Aquaculture supporters send letter to Congress

More than 120 seafood industry leaders and other aquaculture proponents have signed on to a letter that was sent to members of Congress on Wednesday, 6 February, urging federal lawmakers to open up opportunities for offshore fish farming.

The letter, sent to legislators by Stronger America Through Seafood, said House and Senate members plan to reintroduce updated versions of the Advancing the Quality and Understanding of American Aquaculture (AQUAA) Act. The bills would streamline the permitting process for aquaculture initiatives based in the U.S. exclusive economic zone (EEZ).

“It is time for the U.S. to get into the aquaculture game and provide new local sources of sustainable seafood for consumers,” the letter said. “We can do it here, we can do it right and we can do it [now].”

The letter also said the country risks missing out on getting a piece of the growing aquaculture industry, which researchers believe will continue to grow. According to Beyhan de Jong, a Rabobank researcher, the industry produced USD 232 billion (EUR 204.8 billion) in goods in 2016. It stands to grow by another USD 100 billion (EUR 88.3 billion) in less than a decade. 

Advocates claim if the U.S doubled its production to one million tons, it could create an additional 50,000 jobs for the seafood industry.

Despite having the world’s second largest EEZ, the U.S. ranks sixteenth in global aquaculture production, namely – aquaculture proponents claim – because of the multiple federal agencies involved in the permitting process. 

That’s one of the reasons why Bill Taylor, a vice president at Taylor Shellfish Farms, signed the letter, according to Bill Dewey, the director of public affairs for the aquaculture company in Washington state.

Taylor Shellfish Farms, whose projects are based in near-shore areas, wouldn't benefit from all aspects of the bill since the company isn't looking to expand into the EEZ. However, the bill does include opportunities for additional research that could benefit near-shore aquaculture initiatives. The streamlining of the federal permitting process also would help the company as it looks to expand.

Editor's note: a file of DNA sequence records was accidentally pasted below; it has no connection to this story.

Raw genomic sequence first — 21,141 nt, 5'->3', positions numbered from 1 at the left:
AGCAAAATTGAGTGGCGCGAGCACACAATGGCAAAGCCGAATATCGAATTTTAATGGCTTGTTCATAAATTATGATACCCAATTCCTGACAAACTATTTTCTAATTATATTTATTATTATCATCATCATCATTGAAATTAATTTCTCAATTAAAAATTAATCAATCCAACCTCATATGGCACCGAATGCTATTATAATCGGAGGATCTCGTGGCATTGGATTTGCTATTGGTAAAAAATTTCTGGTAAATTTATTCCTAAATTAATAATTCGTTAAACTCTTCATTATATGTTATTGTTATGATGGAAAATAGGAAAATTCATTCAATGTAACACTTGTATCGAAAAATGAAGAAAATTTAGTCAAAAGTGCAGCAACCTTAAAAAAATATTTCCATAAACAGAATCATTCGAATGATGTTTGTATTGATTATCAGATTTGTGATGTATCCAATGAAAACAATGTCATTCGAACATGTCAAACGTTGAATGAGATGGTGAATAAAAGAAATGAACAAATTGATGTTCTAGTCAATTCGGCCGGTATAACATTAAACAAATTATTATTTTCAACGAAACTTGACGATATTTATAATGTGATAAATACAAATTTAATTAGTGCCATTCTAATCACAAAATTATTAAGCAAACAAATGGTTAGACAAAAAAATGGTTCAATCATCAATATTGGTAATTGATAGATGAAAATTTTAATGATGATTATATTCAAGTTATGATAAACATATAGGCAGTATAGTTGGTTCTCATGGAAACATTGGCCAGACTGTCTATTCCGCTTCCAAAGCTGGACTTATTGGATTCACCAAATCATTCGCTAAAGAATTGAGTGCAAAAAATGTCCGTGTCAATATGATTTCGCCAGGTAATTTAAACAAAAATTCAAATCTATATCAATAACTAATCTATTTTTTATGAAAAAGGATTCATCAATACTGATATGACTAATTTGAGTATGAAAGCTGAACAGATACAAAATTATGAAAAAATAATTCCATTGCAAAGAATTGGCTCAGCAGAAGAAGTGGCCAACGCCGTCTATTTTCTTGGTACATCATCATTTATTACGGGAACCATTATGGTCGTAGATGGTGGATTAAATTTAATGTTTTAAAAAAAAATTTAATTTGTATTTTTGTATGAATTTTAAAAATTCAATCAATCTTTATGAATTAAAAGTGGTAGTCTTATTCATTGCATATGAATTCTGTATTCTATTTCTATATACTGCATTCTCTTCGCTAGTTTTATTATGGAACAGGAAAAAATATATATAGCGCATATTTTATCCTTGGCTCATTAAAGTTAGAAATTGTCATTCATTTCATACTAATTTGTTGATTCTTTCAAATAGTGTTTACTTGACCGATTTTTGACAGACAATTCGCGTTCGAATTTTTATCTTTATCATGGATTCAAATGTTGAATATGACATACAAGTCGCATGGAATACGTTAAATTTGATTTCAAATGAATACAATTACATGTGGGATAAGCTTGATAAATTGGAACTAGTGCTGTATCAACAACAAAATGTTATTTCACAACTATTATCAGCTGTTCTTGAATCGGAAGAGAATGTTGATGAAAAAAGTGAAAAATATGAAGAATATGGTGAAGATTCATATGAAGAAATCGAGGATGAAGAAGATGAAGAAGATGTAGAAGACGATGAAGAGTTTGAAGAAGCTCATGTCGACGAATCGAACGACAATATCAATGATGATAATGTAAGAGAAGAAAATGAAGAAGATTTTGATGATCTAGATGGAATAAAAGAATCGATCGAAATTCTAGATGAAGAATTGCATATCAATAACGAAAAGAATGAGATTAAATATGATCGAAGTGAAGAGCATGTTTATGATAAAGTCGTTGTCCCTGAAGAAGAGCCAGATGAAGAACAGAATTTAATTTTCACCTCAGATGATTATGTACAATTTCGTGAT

While it still has farms in Washington, Dewey told SeafoodSource that the lack of cooperation between local, state, and federal officials in the past made the company build additional farms in British Columbia, Canada. Some of those issues are being addressed in the state, but the AQUAA Act would help as well.

“Our hand was forced there because we weren’t able to grow our business in Washington,” Dewey said.

Other signatories include representatives from animal feed-maker Cargill, restaurant chain Red Lobster, aquaculture companies, researchers and former NOAA Fisheries officials. Besides the economic impact, the supporters add that current technology makes the practice safer and environmentally friendly.

While there are a number of industry leaders who support the AQUAA Act, others in the fishing community and some environmental nonprofits have questions about the bill. 

In December, Friends of the Earth delivered a letter urging lawmakers not to approve in-pen aquaculture projects because it could harm existing fisheries. They also worry that the farms would produce lower-quality fish. 

Last July, U.S. Sen. Roger Wicker (R-Mississippi) filed the first AQUAA Act bill. Two months later, U.S. Reps. Steve Palazzo (R-Mississippi) and Collin Peterson (D-Minnesota) filed a companion bill in the House. Those proposals, however, died when Congress’ term ended at the beginning of January, requiring the lawmakers to refile the bills.

According to Stronger America Through Seafood, U.S. Sen. Marco Rubio (R-Florida) will also sign on as a sponsor.


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